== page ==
This post from Guru reminded me to have a rant about the row over using Facebook and MySpace at work. As he says, there is nothing new about this. Ever since Solitaire and Minesweeper appeared, people have been pretending to work while messing about on their computers. I once knew a secretary who could do Minesweeper in around two minutes. You don’t get that good without practice.
A number of organisations have already blocked access to Facebook and MySpace, including Kent County Council, Credit Suisse and Transport for London. Others are stopping short of a full ban and issuing policies and guidelines on whether and when it is acceptable to use the sites.
All this activity makes senior executives look as if they are managing the problem. But, actually, issuing bans, policies and guidelines is what people do instead of managing the problem.
This is a straightforward performance management issue. If people are not doing enough work of the required quality in the time allocated, managers should be monitoring them and doing something about it. It doesn’t matter whether they are logging into Facebook, gossiping around the water-cooler or spending hours in pointless meetings.
That’s the problem, though, isn’t it? Most managers hate confrontation. Many would sooner hide in their offices than talk to their staff about anything, let alone their performance. New policies, guidleines and outright bans have two distinct advantages over proper performance management.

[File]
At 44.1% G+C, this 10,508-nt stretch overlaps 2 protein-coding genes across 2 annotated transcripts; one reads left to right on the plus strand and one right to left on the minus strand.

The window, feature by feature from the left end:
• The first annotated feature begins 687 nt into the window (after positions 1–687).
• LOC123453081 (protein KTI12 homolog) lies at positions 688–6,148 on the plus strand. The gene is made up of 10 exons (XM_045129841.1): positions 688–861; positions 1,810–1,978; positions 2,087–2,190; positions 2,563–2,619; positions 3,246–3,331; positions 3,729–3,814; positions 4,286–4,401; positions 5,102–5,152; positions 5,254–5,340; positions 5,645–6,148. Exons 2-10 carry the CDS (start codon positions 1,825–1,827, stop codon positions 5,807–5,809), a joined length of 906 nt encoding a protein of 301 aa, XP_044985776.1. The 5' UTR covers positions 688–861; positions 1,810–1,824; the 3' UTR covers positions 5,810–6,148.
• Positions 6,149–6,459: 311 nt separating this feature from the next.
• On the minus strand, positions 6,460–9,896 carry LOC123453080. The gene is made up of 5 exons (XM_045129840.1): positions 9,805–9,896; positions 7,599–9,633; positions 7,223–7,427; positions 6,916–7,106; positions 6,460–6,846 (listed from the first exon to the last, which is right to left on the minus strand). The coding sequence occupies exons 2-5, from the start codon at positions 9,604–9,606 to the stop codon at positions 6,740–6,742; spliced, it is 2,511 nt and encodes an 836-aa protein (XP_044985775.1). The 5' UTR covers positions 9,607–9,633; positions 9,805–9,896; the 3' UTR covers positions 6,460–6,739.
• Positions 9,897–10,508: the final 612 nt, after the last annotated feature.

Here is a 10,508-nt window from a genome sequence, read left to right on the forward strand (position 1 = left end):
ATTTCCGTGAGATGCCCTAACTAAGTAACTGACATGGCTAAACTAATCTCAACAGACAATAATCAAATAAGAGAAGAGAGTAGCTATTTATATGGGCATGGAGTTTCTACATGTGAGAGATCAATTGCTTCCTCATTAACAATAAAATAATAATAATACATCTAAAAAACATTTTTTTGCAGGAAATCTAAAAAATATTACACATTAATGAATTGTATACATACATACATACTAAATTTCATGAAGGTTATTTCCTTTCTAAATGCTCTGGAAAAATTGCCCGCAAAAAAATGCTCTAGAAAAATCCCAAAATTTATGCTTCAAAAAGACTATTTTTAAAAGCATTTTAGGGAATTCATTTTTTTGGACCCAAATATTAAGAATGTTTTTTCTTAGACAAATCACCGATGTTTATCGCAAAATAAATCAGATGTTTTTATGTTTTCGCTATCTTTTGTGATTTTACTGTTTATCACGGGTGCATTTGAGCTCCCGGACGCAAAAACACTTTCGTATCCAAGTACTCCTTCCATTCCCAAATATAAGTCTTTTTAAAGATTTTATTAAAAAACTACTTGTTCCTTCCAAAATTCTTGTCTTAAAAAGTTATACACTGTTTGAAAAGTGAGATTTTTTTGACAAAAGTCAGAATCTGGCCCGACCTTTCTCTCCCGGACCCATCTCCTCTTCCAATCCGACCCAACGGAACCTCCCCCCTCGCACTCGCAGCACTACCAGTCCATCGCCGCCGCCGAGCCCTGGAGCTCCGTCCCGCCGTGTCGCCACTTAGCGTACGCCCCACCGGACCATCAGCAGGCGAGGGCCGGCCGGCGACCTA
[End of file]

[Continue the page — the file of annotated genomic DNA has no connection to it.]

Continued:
Firstly, you can send them out on an email. You don’t actually have to confront anybody about their time-wasting – or even raise the issue in conversation. Secondly, bans and policies are general. They apply across the board, so no-one can accuse you of having a go at them. Furthermore, they apply to managers too, so you can have a discreet moan along with everyone else in a nothing-to-do-with-me-not-my-idea sort of way. Performance management, by contrast, is horribly specific. You have to identify individuals, gather data on their performance and talk to them about it.
These blanket bans and attempts to restrict people from using networking sites are simply a subsititute for proper management. If you ban Facebook, shouldn’t you also have rules on how long people can spend chatting at the coffee machine or on the phone? After all, it amounts to the same thing – talking to your mates instead of working.
Hiding behind generalised policies and bans is a sign of passive and weak management. Good managers know which members of their teams are not performing and take the appropriate action.
Facebook and MySpace might be new but the problem isn’t. It’s simply one of managing people effectively, which is what senior executives are paid to do.